In this issue of Blood, Kravtsov and colleagues provide conclusive evidence for factor XII-independent activation of factor XI in plasma.

Even though nearly 20 years have passed since thrombin-mediated factor (f)XI activation was first described,1,2  the relevance of this feedback activation for coagulation remains controversial. In the activated partial thromboplastin time, fXI becomes activated by fXIIa due to contact activation-initiated coagulation. However, the relevance of fXIIa-mediated fXI activation in hemostasis is questionable because individuals with fXII deficiency do not show signs of a bleeding tendency. In contrast, fXI deficiency is associated with a mild to moderate bleeding tendency, especially in tissues with a high local fibrinolytic activity. Alternative pathways for activation of fXI should therefore exist. Besides fXIIa, thrombin, meizothrombin, and fXIa (auto-activation) were shown to activate fXI. Upon initiation of coagulation with low concentrations of tissue factor, the presence of fXI contributed to (further) thrombin generation. The extra generation of thrombin via this pathway resulted in clot resistance to fibrinolysis, providing an explanation for the bleeding tendency of fXI-deficient individuals.3  Although feedback activation in coagulation has been described by many laboratories using different techniques, skepticism about its relevance remained. The most recent study that tried to disprove feedback activation of fXI was a study by Pedicord and colleagues in the Proceedings of the National Academy of Sciences.4  This study could not demonstrate fXIa generation when thrombin or tissue factor was added to plasma. As with all scientific findings, it is much more difficult to prove the absence of an effect than the presence thereof. Also, the technology that was used in this study was clearly inferior compared with earlier publications. However, the authors justifiably concluded that the reagents used in (some of) the previous studies may have contained traces of fXIa that could have led to the erroneous conclusion that fXI activation occurred independent of fXII. Instead of ignoring the conclusions of this paper, Kravtsov et al decide to do one better and demonstrate feedback activation of fXI in plasma. With their report in this issue of Blood, they convincingly succeed.5 

Using a state-of-the-art thrombin generation assay, the authors confirm that fXI contributed to thrombin generation in plasma at low concentrations of tissue factor and thrombin. As had already been shown before,3  any influencing effect of contaminating fXIa could be excluded, thereby taking away one of the strongest arguments of Pedicord et al.4  The beauty of the current study is the elegant tools that have been generated. With a fXI mutant (fXI-Ala83-84) that is activated normally by fXIIa but poorly by thrombin, it was proven that thrombin-mediated fXI activation occurs in plasma. Furthermore, an antibody (14E11) directed against fXI was described that blocks fXI activation in the activated partial thromboplastin time, but does not interfere with fXIa activity. In the thrombin generation assay, this antibody significantly reduced fXIIa-mediated thrombin generation without affecting thrombin generation triggered by tissue factor or thrombin, thereby discriminating between fXIIa- and thrombin-mediated activation of fXI.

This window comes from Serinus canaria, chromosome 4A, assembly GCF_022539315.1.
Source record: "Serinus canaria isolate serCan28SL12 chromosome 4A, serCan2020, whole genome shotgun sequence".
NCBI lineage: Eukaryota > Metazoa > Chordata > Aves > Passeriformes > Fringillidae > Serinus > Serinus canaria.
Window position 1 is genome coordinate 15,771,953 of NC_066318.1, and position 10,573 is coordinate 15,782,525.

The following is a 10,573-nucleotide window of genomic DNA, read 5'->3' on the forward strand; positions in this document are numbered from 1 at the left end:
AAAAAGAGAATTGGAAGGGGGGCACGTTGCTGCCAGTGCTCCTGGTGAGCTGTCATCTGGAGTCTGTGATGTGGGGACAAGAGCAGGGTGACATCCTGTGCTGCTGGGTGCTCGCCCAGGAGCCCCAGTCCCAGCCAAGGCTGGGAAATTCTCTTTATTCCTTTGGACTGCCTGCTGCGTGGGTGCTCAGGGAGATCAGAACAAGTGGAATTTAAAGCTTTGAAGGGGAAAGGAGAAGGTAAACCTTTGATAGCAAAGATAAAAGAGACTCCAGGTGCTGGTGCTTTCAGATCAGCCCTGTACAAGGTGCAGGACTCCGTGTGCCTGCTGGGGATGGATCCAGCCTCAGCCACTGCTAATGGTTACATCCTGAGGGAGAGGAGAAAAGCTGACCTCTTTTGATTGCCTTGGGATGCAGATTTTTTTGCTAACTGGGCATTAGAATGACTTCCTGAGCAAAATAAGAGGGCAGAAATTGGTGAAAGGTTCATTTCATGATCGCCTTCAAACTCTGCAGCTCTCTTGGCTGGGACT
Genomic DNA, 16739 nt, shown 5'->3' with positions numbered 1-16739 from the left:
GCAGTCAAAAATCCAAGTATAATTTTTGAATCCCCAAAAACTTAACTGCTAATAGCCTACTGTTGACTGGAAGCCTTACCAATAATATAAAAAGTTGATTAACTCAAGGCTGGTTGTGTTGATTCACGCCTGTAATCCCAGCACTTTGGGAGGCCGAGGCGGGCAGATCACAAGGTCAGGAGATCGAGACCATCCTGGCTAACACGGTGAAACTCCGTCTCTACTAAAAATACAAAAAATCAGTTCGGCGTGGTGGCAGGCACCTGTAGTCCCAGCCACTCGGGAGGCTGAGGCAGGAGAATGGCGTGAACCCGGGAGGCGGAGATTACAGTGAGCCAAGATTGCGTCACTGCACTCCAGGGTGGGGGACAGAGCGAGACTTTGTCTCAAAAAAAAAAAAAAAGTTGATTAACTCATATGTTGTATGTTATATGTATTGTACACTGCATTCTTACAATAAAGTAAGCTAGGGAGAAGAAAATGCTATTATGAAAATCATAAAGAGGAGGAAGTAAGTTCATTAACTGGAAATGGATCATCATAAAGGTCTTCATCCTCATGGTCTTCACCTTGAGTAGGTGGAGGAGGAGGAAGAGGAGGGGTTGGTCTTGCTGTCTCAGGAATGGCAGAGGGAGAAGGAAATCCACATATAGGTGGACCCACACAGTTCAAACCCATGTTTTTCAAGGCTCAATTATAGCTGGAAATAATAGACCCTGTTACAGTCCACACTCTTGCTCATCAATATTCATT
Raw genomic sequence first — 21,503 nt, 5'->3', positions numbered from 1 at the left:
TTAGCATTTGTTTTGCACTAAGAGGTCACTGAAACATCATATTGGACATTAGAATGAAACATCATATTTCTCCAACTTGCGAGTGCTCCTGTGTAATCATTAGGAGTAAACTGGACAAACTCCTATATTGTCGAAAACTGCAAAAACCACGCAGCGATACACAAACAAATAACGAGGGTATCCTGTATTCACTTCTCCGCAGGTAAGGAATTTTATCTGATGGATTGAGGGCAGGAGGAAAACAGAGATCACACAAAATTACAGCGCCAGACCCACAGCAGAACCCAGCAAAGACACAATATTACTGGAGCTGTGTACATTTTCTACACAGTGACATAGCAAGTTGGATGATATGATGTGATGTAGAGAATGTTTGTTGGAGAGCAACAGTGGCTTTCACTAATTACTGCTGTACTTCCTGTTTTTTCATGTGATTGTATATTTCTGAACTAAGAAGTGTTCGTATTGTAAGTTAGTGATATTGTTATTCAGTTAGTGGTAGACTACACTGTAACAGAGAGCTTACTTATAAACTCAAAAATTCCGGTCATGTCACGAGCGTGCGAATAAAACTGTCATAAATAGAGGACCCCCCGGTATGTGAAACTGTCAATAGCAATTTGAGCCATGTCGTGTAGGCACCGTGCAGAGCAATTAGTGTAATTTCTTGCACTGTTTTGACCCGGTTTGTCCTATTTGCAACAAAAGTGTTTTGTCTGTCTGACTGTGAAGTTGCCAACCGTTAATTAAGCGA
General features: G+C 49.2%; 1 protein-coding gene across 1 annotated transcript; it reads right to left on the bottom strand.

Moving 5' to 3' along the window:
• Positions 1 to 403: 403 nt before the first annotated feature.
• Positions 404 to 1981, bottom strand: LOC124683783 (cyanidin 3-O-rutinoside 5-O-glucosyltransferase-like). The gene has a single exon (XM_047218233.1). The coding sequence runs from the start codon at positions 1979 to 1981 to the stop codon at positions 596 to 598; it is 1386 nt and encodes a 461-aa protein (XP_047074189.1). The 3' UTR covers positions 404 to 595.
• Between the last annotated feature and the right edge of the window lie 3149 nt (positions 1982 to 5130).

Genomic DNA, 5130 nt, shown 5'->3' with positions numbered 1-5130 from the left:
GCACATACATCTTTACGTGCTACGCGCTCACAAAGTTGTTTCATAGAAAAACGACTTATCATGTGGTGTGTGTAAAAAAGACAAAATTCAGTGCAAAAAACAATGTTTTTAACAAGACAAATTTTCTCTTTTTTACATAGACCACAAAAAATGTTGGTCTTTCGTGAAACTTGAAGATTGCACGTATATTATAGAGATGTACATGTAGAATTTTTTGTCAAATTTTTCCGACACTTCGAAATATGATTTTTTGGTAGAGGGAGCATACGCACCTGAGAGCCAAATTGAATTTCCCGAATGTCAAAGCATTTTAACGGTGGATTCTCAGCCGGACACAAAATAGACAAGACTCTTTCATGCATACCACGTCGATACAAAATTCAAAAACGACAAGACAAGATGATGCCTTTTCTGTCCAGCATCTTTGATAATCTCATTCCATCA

The study by Kravtsov et al convincingly demonstrates feedback activation of fXI as a contributing factor in thrombin generation. However, several issues remain. First, it is not apparent which of the 2 thrombin forms, α-thrombin or meizothrombin, is the most relevant activator of fXI. Second, it cannot be excluded that there is a plasma cofactor for thrombin-mediated fXI activation. Third, since all studies so far have been performed under static conditions, the relevance of feedback activation should be investigated under flow conditions or even better in vivo.

Is there a role for fXII-mediated activation of fXI? Since fXII-deficient patients do not bleed, a role of fXII as “initiator” of coagulation appears to be minimal. Also, there is evolutionary evidence that fXII is not involved in activation of fXI: both cetaceans (whales, porpoises, and dolphins) and birds have lost the function of the fXII gene. However, this does not exclude that fXIIa-mediated fXI activation (and subsequent coagulation reactions) can occur during certain pathologic processes. In different experimental mouse models, fXII deficiency protected against thrombus formation in a similar fashion to fXI and fIXdeficiency, suggesting a contributory role for the classic intrinsic pathway of coagulation in pathologic thrombus growth.6  If this is also true for humans remains to be established.

The study by Kravtsov et al provides interesting options for therapeutic interventions. With the 14E11 antibody, proof-of-principle was obtained for the possibility to target fXIIa-mediated activation of fXI, which is important for enhanced thrombus growth, without interfering with thrombin-mediated activation of factor XI that is important for hemostasis. To prove that this concept is a novel “magic bullet” for thrombosis treatment and prevention will be the challenge for the near future.

Conflict-of-interest disclosure: The author declares no competing financial interests. ■

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